Sebastian King of Portugal: Four Essays


Harold B. Johnson (University of Virginia) is a specialist in the history of Portugal and colonial Brazil. Beginning as a medievalist working on the history of Spanish Galicia, he later moved into the field of Brazilian history during his four years as postdoctoral fellow at Yale University. In addition to numerous articles, he is the author of Camponeses e Colonizadores (2002) and the coauthor of O Imperio Luso-Brasileiro, 1500–1620 (1992) and “The Settlement of Colonial Brazil, 1500–1580,” a chapter in the first volume of The Cambridge History of Latin America.

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Shortly after the birth in 1554 of Sebastian, the last of the dynasty of Avis, a doctor in attendance named Maldonado cast his horoscope. Among other things, the horoscope predicted that Sebastian would be given to “pleasures” with women, and that his wife would give him many noble and handsome children. Since Sebastian never married and had no children in spite of the fact that producing heirs was one of the primary duties of royalty, Sebastian’s failure to do so prompted author Harold B. Johnson to examine Sebastian’s life more closely in an attempt to understand why. These researches led Johnson to elaborate a radical new picture of the young king’s upbringing, a picture that has proved deeply upsetting to conservative Portuguese scholars.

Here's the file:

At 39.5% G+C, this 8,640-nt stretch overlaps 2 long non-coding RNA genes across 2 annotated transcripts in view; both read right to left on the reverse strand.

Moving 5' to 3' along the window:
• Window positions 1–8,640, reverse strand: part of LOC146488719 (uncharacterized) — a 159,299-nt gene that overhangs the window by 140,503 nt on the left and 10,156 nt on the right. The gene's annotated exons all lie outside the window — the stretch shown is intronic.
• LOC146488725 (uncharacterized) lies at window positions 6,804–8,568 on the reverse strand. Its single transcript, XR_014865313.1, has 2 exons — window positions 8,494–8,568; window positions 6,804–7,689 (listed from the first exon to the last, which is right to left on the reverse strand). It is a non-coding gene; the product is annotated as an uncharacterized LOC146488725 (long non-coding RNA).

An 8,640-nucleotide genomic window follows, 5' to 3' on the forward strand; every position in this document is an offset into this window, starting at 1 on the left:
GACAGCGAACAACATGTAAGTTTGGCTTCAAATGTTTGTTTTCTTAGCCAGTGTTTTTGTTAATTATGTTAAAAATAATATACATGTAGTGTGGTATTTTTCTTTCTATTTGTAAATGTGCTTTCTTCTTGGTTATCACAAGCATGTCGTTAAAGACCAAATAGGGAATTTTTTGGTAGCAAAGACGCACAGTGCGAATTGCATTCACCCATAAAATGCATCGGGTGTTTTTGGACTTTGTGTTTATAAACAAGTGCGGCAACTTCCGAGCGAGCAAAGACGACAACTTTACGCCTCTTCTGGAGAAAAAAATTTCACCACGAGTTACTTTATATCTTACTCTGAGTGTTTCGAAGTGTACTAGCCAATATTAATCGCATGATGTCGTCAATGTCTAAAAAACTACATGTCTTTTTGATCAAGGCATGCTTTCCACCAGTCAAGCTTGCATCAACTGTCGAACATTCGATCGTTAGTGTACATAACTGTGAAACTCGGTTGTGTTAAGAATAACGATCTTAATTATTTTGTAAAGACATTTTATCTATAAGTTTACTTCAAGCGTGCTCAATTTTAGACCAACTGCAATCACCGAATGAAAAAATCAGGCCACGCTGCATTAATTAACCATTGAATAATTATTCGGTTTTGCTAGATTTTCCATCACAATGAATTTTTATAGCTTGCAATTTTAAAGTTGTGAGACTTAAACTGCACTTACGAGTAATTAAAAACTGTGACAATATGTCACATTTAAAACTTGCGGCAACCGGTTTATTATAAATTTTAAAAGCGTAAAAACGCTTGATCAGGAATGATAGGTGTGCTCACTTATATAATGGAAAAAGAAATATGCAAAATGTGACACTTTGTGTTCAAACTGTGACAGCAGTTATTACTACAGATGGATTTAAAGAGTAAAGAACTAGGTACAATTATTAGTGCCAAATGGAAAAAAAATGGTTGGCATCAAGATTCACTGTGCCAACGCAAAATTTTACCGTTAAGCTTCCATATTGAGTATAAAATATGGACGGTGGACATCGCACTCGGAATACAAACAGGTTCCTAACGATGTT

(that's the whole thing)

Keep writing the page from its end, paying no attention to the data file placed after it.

Sebastian King of Portugal: Four Essays is a collection of Johnson’s contributions to the understanding of King Sebastian. Within its pages he provides evidence of Sebastian’s sexual abuse at the age of nine, as well as Sebastian’s homosexual behavior later in life. Johnson also addresses the arguments of his critics, providing documentation that further authenticates his interpretations of this unusual king’s life.


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